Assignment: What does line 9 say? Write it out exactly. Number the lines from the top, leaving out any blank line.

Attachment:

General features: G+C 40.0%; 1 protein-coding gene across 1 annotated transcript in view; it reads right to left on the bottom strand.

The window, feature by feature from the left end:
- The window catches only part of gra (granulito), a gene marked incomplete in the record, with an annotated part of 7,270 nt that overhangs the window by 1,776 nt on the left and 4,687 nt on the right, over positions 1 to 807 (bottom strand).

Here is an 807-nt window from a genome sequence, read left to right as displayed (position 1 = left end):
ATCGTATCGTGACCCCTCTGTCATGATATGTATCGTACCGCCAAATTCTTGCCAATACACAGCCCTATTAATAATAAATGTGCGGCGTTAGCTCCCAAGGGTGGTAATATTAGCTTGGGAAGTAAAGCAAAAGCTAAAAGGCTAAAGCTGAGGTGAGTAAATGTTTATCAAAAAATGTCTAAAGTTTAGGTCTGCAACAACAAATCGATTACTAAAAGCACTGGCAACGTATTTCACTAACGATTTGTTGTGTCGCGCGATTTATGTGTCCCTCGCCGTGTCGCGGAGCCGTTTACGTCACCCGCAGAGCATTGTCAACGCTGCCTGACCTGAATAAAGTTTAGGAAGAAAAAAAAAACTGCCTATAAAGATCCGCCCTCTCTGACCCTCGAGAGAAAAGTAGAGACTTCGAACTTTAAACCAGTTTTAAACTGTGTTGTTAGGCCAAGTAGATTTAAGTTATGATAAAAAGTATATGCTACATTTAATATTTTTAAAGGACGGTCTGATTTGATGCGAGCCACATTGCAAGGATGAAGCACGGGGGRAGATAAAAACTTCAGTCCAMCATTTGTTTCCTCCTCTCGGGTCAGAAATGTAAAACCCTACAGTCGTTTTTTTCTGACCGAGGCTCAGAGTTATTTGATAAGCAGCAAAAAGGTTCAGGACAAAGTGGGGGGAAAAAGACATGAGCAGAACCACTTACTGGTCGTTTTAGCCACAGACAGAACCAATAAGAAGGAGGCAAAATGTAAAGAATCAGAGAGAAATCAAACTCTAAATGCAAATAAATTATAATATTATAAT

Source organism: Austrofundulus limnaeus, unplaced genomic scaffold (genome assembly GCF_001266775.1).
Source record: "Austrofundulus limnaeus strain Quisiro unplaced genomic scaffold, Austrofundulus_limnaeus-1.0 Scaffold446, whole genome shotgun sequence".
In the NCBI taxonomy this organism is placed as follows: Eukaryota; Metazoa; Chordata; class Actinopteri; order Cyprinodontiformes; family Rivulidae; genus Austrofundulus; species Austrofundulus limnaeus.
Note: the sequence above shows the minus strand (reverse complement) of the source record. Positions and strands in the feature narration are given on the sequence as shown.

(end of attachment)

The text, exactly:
Note: the sequence above shows the minus strand (reverse complement) of the source record. Positions and strands in the feature narration are given on the sequence as shown.